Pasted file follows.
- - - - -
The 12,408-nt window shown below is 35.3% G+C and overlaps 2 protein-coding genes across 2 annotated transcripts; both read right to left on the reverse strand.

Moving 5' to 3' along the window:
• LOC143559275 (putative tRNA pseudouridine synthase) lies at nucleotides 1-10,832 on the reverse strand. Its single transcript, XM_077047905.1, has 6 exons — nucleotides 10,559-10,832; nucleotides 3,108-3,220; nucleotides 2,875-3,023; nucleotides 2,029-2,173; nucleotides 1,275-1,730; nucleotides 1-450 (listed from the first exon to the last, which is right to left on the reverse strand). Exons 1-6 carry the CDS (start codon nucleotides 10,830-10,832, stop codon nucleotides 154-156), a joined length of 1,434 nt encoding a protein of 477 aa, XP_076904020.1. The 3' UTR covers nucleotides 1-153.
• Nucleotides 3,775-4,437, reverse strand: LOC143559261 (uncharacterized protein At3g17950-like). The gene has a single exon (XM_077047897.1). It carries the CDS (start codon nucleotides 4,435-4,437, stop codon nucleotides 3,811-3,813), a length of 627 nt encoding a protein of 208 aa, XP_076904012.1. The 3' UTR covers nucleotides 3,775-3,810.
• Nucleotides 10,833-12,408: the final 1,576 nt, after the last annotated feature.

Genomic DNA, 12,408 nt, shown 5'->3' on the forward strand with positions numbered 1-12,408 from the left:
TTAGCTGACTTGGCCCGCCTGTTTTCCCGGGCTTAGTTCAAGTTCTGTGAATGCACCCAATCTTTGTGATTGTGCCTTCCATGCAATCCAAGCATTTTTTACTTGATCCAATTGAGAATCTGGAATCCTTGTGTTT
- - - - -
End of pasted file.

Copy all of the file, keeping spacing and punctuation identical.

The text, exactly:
The 12,408-nt window shown below is 35.3% G+C and overlaps 2 protein-coding genes across 2 annotated transcripts; both read right to left on the reverse strand.

Moving 5' to 3' along the window:
• LOC143559275 (putative tRNA pseudouridine synthase) lies at nucleotides 1-10,832 on the reverse strand. Its single transcript, XM_077047905.1, has 6 exons — nucleotides 10,559-10,832; nucleotides 3,108-3,220; nucleotides 2,875-3,023; nucleotides 2,029-2,173; nucleotides 1,275-1,730; nucleotides 1-450 (listed from the first exon to the last, which is right to left on the reverse strand). Exons 1-6 carry the CDS (start codon nucleotides 10,830-10,832, stop codon nucleotides 154-156), a joined length of 1,434 nt encoding a protein of 477 aa, XP_076904020.1. The 3' UTR covers nucleotides 1-153.
• Nucleotides 3,775-4,437, reverse strand: LOC143559261 (uncharacterized protein At3g17950-like). The gene has a single exon (XM_077047897.1). It carries the CDS (start codon nucleotides 4,435-4,437, stop codon nucleotides 3,811-3,813), a length of 627 nt encoding a protein of 208 aa, XP_076904012.1. The 3' UTR covers nucleotides 3,775-3,810.
• Nucleotides 10,833-12,408: the final 1,576 nt, after the last annotated feature.

Genomic DNA, 12,408 nt, shown 5'->3' on the forward strand with positions numbered 1-12,408 from the left:
TTAGCTGACTTGGCCCGCCTGTTTTCCCGGGCTTAGTTCAAGTTCTGTGAATGCACCCAATCTTTGTGATTGTGCCTTCCATGCAATCCAAGCATTTTTTACTTGATCCAATTGAGAATCTGGAATCCTTGTGTTT